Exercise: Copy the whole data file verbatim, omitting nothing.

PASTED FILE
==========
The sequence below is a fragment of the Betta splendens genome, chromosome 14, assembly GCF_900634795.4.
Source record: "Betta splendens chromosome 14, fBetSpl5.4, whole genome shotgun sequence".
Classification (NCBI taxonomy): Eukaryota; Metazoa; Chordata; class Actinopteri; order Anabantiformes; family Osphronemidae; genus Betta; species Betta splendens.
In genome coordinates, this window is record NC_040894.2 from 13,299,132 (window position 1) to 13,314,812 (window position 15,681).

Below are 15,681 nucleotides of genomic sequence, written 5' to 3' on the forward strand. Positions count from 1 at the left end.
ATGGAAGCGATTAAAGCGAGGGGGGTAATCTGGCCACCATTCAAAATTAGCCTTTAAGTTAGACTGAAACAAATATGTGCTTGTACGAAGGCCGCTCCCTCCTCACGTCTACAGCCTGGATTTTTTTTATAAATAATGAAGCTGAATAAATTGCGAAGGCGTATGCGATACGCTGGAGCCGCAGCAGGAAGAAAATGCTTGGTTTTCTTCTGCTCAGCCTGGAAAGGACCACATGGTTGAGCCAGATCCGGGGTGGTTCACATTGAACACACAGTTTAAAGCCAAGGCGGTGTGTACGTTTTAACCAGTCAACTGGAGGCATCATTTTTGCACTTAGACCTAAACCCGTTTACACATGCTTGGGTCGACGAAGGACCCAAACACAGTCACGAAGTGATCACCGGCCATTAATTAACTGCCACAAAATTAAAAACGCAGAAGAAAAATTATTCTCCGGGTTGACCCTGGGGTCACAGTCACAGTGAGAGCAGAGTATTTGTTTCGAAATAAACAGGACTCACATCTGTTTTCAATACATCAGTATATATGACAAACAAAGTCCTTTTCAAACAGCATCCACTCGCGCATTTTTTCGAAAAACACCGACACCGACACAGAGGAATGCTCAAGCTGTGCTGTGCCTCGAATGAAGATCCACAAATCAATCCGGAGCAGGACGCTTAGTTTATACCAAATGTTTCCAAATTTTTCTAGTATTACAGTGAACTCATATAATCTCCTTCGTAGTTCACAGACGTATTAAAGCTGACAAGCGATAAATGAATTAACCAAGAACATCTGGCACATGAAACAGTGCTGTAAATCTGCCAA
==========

The sequence below is a fragment of the Betta splendens genome, chromosome 14, assembly GCF_900634795.4.
Source record: "Betta splendens chromosome 14, fBetSpl5.4, whole genome shotgun sequence".
Classification (NCBI taxonomy): Eukaryota; Metazoa; Chordata; class Actinopteri; order Anabantiformes; family Osphronemidae; genus Betta; species Betta splendens.
In genome coordinates, this window is record NC_040894.2 from 13,299,132 (window position 1) to 13,314,812 (window position 15,681).

Below are 15,681 nucleotides of genomic sequence, written 5' to 3' on the forward strand. Positions count from 1 at the left end.
ATGGAAGCGATTAAAGCGAGGGGGGTAATCTGGCCACCATTCAAAATTAGCCTTTAAGTTAGACTGAAACAAATATGTGCTTGTACGAAGGCCGCTCCCTCCTCACGTCTACAGCCTGGATTTTTTTTATAAATAATGAAGCTGAATAAATTGCGAAGGCGTATGCGATACGCTGGAGCCGCAGCAGGAAGAAAATGCTTGGTTTTCTTCTGCTCAGCCTGGAAAGGACCACATGGTTGAGCCAGATCCGGGGTGGTTCACATTGAACACACAGTTTAAAGCCAAGGCGGTGTGTACGTTTTAACCAGTCAACTGGAGGCATCATTTTTGCACTTAGACCTAAACCCGTTTACACATGCTTGGGTCGACGAAGGACCCAAACACAGTCACGAAGTGATCACCGGCCATTAATTAACTGCCACAAAATTAAAAACGCAGAAGAAAAATTATTCTCCGGGTTGACCCTGGGGTCACAGTCACAGTGAGAGCAGAGTATTTGTTTCGAAATAAACAGGACTCACATCTGTTTTCAATACATCAGTATATATGACAAACAAAGTCCTTTTCAAACAGCATCCACTCGCGCATTTTTTCGAAAAACACCGACACCGACACAGAGGAATGCTCAAGCTGTGCTGTGCCTCGAATGAAGATCCACAAATCAATCCGGAGCAGGACGCTTAGTTTATACCAAATGTTTCCAAATTTTTCTAGTATTACAGTGAACTCATATAATCTCCTTCGTAGTTCACAGACGTATTAAAGCTGACAAGCGATAAATGAATTAACCAAGAACATCTGGCACATGAAACAGTGCTGTAAATCTGCCAA